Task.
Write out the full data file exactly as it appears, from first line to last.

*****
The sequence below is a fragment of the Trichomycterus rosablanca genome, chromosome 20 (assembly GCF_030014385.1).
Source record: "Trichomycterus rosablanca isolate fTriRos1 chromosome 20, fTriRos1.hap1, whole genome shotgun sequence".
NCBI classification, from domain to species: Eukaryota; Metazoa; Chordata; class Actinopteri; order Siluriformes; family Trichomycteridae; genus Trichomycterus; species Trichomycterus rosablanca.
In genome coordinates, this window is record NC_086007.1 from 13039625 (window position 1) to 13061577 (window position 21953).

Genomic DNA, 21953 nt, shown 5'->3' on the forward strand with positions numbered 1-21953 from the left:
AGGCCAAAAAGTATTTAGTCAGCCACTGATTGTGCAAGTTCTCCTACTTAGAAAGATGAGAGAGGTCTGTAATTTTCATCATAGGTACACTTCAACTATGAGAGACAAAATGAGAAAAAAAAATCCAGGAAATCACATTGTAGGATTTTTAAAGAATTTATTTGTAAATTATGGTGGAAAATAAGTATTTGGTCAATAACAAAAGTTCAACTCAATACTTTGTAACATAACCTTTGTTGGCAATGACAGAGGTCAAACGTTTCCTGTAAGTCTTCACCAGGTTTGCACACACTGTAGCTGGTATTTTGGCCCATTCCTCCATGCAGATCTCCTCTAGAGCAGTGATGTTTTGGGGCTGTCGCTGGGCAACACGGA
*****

The sequence below is a fragment of the Trichomycterus rosablanca genome, chromosome 20 (assembly GCF_030014385.1).
Source record: "Trichomycterus rosablanca isolate fTriRos1 chromosome 20, fTriRos1.hap1, whole genome shotgun sequence".
NCBI classification, from domain to species: Eukaryota; Metazoa; Chordata; class Actinopteri; order Siluriformes; family Trichomycteridae; genus Trichomycterus; species Trichomycterus rosablanca.
In genome coordinates, this window is record NC_086007.1 from 13039625 (window position 1) to 13061577 (window position 21953).

Genomic DNA, 21953 nt, shown 5'->3' on the forward strand with positions numbered 1-21953 from the left:
AGGCCAAAAAGTATTTAGTCAGCCACTGATTGTGCAAGTTCTCCTACTTAGAAAGATGAGAGAGGTCTGTAATTTTCATCATAGGTACACTTCAACTATGAGAGACAAAATGAGAAAAAAAAATCCAGGAAATCACATTGTAGGATTTTTAAAGAATTTATTTGTAAATTATGGTGGAAAATAAGTATTTGGTCAATAACAAAAGTTCAACTCAATACTTTGTAACATAACCTTTGTTGGCAATGACAGAGGTCAAACGTTTCCTGTAAGTCTTCACCAGGTTTGCACACACTGTAGCTGGTATTTTGGCCCATTCCTCCATGCAGATCTCCTCTAGAGCAGTGATGTTTTGGGGCTGTCGCTGGGCAACACGGA